The current preoccupation with interpreting mental health problems as medical illnesses may seem plausible. However, this approach is problematic on many fronts. Contrary to the expressed views of many doctors, the links between mental health problems and biological causation remains a hypothesis; it is an unproven theory.

No person, anywhere in the world, has ever had their supposed biochemical brain abnormalities confirmed with any form of laboratory testing. It seems to me that the only truly scientific approach is to remain open to this possibility, whilst ensuring that all other legitimate possible causes and approaches to mental health problems receive appropriate attention.

One serious consequence of the medical preoccupation with biology and illness is that mental health problems tend to be treated in a vacuum, as if they have little or no relevance or input into the person's everyday life. It seems to me that this is a very unrealistic approach to mental health and mental health problems.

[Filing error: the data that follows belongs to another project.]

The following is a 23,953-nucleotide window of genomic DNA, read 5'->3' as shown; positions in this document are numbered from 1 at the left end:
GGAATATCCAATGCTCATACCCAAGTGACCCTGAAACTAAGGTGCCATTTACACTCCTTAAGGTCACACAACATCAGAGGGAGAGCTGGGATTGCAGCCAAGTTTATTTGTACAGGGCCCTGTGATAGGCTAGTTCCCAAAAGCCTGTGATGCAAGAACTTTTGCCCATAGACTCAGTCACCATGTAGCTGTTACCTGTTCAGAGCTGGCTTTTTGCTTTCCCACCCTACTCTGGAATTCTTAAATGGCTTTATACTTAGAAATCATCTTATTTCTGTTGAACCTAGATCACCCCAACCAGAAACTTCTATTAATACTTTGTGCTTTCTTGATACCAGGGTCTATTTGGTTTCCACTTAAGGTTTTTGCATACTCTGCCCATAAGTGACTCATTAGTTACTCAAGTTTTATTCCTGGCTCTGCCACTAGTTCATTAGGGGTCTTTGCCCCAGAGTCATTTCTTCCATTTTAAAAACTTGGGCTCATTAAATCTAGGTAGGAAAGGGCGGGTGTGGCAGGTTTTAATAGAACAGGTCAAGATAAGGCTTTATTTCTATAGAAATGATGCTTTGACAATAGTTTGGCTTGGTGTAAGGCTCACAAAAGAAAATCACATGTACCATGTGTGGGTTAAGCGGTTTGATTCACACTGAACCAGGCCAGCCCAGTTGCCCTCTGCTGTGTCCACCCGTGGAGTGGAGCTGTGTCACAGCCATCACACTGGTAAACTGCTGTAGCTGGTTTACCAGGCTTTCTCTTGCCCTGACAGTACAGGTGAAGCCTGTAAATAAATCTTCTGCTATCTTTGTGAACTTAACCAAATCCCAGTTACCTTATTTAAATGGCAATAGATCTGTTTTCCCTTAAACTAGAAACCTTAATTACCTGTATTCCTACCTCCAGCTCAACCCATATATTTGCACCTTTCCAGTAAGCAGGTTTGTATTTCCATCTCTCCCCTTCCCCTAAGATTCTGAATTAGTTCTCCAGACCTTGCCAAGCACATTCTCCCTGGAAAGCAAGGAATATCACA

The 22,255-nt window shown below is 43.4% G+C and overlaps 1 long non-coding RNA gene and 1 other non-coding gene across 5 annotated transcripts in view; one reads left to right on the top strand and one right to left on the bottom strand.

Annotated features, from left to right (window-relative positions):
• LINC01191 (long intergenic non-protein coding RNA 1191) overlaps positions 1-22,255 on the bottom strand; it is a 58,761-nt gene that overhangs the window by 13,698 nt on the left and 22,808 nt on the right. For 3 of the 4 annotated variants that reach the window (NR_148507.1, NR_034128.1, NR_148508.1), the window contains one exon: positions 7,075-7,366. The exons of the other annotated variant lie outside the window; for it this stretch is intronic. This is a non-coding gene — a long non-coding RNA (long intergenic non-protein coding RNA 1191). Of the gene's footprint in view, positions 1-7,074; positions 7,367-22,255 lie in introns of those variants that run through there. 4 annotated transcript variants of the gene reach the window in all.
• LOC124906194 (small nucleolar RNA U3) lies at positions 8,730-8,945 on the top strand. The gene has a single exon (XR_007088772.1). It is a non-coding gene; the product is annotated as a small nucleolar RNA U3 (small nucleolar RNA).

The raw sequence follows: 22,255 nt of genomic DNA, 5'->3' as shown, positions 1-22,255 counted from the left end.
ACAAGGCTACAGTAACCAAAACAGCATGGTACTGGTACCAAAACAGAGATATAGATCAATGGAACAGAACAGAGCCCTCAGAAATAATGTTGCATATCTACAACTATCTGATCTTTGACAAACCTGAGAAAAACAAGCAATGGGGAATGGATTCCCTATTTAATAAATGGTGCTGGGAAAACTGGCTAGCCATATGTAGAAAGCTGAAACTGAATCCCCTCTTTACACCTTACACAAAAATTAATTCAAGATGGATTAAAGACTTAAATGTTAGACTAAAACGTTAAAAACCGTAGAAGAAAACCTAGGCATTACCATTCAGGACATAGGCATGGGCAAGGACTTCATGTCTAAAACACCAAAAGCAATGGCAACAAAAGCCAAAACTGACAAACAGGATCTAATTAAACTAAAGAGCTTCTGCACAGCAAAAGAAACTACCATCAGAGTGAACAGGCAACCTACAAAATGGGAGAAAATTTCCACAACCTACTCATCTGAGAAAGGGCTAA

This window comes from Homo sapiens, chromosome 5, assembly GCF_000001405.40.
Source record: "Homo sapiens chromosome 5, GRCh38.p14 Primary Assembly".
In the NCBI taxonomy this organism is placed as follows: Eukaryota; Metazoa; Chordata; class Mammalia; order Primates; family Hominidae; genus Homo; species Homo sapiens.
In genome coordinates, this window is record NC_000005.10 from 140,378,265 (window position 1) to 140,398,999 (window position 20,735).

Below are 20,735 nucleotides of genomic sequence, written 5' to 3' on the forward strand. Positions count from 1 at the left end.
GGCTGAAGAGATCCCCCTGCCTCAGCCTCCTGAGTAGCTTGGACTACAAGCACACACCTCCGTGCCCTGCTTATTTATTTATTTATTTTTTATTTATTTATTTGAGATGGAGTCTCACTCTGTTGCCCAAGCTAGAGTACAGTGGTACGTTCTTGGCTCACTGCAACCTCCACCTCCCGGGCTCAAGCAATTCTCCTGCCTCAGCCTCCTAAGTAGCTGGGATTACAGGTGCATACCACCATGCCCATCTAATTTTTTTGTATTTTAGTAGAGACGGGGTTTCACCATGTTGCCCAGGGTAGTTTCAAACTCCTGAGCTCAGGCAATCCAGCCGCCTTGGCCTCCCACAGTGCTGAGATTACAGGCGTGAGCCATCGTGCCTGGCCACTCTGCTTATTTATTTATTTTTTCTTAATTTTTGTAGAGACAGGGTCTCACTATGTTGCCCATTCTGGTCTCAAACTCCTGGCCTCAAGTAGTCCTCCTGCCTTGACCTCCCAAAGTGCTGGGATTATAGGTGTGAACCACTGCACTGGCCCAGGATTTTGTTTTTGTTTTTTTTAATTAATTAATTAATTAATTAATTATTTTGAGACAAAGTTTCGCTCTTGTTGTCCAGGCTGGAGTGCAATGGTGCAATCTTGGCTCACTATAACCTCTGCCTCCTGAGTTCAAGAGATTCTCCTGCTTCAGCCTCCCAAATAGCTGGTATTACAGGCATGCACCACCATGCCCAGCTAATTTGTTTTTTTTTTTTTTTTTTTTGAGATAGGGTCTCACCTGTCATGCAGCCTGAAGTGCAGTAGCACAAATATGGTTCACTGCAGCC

There is little evidence that all this medical focus on depression and mental health problems is achieving results. Prescription rates for antidepressants have risen consistently and substantially over the past 15 years, since Prozac and the other SSRI drugs came on the market. Approximately 300,000 people in Ireland take antidepressants. Surely, with so many people taking them, and given how enthusiastically doctors have been prescribing them over the years,  it should be relatively easy to establish beyond all doubt that these drugs are making a difference in the ‘fight' against depression. 

Surprisingly perhaps, there is little or no evidence of this. Suicide, said to be a consequence of depression, remains a social scandal of enormous proportions despite the ever-increasing prescribing of these drugs. Hospital admission rates for depression, outpatient attendances for depression and rates of disability from depression have risen steadily over the past 15 years. If antidepressant drugs were as effective as we have been told they are, all of these indices should be decreasing, not increasing.